Tips for making great art out of Pokémon Perler beads

Pixel art has long been the style of choice for Pokémon fans, as the massive, low-resolution look evokes nostalgia for the early days of the Game Boy series. And while the style is its own art form that some take years to perfect, it also makes it easy for everyday fans to make their own related creations using Perler beads.

Perler beads, the plastic cylindrical beads that come in a rainbow of colors, are designed to fit the boards snugly. Due to their low-resolution layout and appearance, they are the perfect tool for recreating pixel art. As someone who would describe himself as “inept at craft”, this is one of the few artistic things I can do.

For Polygon Summer Camp, I made a quick and easy tutorial for designing art with Pokémon Perler beads and pads.

Photo: Ana Diaz/Polygon

bulbasaur photo made with perler beads

Photo: Ana Diaz/Polygon

picture of a pokeball made with perler beads

Image: Ana Diaz/Polygon

photo of a gengar made with perlers

Photo: Ana Diaz/Polygon

Required materials

  • Perler beads: I have a 22,000 variety pack because I wasn’t sure what Pokémon I wanted to make at first. I also love this pack because you get so many shades of each color. (It can also be helpful to pick up a pack of black beads since they are so commonly used.)
  • Parchment paper or Perler bead paper (these are basically the same; some beads come with the paper included)
  • Perler bead board
  • Perler Bead Tweezers: Consider them optional. If several people are involved, not everyone needs tweezers. However, they are useful for precise placements.
  • Iron

Step 1: Choose your Pokemon

The beauty of Pokémon Perler bead creations is that you can create any Pokémon by simply looking at the pixel art and recreating it dot by dot. (That’s how I made Gengar.) However, if you’re a beginner, I suggest using a template online. To find one, just Google Pokémon, then add the term “perler bead”. There are also YouTube videos that show designs and are easy to follow. From there, you can choose a design that seems doable to you based on the beads you have.

Important note before you start: Make sure you choose a model that fits your board. The size of your design will always increase. Something that looks smaller will end up being larger due to the appearance of packed pixels, so be sure to count the largest length and width to make sure the final design will fit your board .

If you want to make a coaster like Gengar, I suggest choosing a larger, rounder Pokemon. The more chonk the better! As you can see below, you can also make Poké Balls, which serve well as coasters because of their shape.

Step 2: Prepare your workstation

top down photo of perler beads sorted into two dipping bowls.  there are black beads on one and blue, red and apricot beads on the other.

Photo: Ana Diaz/Polygon

To make the craft go quickly, you’ll want to do the more tedious organizational work beforehand. This means sorting your colors in advance. I use small dipping bowls to separate the colors. It’s like a mise en place of Perler beads!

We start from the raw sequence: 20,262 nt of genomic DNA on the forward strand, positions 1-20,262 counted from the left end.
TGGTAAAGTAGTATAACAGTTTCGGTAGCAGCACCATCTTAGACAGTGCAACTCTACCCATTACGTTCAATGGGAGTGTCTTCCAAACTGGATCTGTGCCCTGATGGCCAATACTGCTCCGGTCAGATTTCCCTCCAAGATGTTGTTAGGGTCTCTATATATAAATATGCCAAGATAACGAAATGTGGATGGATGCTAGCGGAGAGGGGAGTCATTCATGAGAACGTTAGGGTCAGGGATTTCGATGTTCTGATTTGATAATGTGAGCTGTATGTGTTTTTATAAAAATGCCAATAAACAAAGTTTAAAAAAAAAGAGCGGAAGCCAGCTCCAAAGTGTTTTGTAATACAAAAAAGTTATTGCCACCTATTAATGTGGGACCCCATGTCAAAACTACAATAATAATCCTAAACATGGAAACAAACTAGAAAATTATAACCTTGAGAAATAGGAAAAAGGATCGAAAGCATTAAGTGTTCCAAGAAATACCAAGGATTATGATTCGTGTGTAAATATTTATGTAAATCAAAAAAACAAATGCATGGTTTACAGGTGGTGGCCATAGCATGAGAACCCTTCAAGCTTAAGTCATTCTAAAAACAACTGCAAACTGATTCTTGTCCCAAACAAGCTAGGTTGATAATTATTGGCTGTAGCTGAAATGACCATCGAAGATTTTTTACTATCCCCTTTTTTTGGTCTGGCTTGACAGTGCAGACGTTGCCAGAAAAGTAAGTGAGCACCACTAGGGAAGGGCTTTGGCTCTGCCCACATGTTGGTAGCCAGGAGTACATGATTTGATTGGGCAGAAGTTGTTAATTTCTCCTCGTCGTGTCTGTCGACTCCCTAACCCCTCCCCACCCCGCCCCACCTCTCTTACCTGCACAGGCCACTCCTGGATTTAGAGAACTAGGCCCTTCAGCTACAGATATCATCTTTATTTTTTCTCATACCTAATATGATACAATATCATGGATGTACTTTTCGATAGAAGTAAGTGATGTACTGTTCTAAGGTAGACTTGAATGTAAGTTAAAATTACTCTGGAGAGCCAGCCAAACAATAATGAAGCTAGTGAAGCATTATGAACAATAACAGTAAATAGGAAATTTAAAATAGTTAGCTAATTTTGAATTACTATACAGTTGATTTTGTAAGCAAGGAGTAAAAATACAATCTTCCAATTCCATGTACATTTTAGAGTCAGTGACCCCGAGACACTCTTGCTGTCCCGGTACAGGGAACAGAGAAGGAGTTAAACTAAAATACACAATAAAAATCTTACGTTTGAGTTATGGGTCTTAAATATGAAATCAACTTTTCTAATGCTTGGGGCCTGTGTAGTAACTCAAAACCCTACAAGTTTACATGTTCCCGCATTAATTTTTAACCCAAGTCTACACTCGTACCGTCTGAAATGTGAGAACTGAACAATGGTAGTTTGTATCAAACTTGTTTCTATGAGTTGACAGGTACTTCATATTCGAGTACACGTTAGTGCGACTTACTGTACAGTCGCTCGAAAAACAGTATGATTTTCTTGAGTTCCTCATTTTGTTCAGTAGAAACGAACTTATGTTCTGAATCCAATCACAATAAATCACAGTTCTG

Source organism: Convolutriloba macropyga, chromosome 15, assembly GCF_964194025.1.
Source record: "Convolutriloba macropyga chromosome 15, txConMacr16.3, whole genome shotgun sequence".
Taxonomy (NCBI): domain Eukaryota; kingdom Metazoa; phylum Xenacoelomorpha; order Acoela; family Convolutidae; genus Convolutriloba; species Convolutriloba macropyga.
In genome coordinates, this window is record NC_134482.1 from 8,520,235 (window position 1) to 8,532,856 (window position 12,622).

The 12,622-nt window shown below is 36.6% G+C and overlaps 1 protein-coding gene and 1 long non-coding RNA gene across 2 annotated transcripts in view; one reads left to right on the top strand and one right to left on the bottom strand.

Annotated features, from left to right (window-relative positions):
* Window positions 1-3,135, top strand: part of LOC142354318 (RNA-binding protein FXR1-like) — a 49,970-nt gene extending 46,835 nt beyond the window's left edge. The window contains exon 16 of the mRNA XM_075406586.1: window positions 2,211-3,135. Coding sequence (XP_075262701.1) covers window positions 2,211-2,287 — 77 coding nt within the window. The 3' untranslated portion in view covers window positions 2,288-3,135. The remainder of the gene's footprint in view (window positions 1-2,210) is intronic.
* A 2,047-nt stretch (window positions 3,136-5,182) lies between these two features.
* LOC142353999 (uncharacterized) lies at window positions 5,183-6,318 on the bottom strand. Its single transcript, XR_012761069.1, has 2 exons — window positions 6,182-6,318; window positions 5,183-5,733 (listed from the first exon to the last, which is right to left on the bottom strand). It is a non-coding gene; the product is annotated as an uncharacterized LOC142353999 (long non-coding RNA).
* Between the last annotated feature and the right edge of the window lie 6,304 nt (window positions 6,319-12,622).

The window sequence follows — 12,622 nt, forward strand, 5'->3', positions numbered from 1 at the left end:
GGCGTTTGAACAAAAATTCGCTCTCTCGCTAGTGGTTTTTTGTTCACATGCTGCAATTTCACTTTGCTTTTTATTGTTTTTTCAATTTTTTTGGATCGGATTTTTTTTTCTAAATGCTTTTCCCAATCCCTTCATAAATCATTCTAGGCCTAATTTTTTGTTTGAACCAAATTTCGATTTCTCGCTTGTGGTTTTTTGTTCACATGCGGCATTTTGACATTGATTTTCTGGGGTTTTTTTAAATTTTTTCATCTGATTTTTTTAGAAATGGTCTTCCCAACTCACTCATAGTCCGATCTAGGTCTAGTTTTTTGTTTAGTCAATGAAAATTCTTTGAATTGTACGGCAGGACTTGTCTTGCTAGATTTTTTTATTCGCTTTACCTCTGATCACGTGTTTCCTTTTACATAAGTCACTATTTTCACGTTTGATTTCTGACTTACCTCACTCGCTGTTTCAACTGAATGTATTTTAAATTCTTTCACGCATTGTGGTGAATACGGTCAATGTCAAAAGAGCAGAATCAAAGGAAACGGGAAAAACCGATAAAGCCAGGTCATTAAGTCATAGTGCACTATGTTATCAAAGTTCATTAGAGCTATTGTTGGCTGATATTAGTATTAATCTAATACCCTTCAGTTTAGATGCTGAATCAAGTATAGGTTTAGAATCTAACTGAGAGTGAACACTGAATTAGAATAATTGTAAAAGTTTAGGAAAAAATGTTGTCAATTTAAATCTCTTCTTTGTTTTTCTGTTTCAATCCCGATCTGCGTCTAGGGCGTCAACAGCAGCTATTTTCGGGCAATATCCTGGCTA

Step 3: Place the beads on the board

top-down photo of a half-finished horse bead creation.  the beads are arranged on a transparent board with pegs.

Photo: Ana Diaz/Polygon

All you have to do next is recreate the pattern or pixel art you’re imitating with a one-to-one ratio and place the beads on the board. This is harder than it looks, not only because it’s easy to bump the board and scatter the beads, but also because matching the colors correctly is surprisingly difficult. Some Pokémon colors can be hard to figure out because you’ll spend a lot of time wondering what version of mauve-pink or rose-purple will look best on something like Ditto.

So I suggest trying to pick roughly similar colors and then placing them on the board to see if they look good on the character. I’ll often go back and forth between Step 3 and Step 2 because I’ll realize something doesn’t look right once I see more of what it looks like on the board.

Some people like to outline then fill in the middle. I don’t like this because it can be harder to frame the beads, but play around with it and see what works for you.

Step 4: Iron on the beads!

an image of a horse behind a translucent sheet of paper

If you look at your creation, you can see the beads melt together through the paper. This helps you check that you have melted them enough.
Photo: Ana Diaz/Polygon

This is my favorite part. You’ll want to plug in your iron, set it to high heat, and wait for it to heat up. Be careful not to bump the beads and gently press the iron onto the design. Then use a circular motion to smooth all the pearls for about 20 seconds. You’ll know it’s starting to melt when you see the design melt through the paper, so you’ll want to keep going until you see the backs of the beads melt together.

There is a sweet spot of beads blending into each other at the border, but you don’t want too many of the middle bead holes to fill up. If you iron for too long, you can also ruin the board you’re using. When you iron, make sure you iron out all the parts of your design, especially the edges.

Step 5: Enjoy your design

From there, you just need to wait a few minutes for your design to cool, then you can peel it off! Once it cools, it’s completely set and good to use for whatever you want. Some people use their designs for decoration, but I recommend them for coasters.

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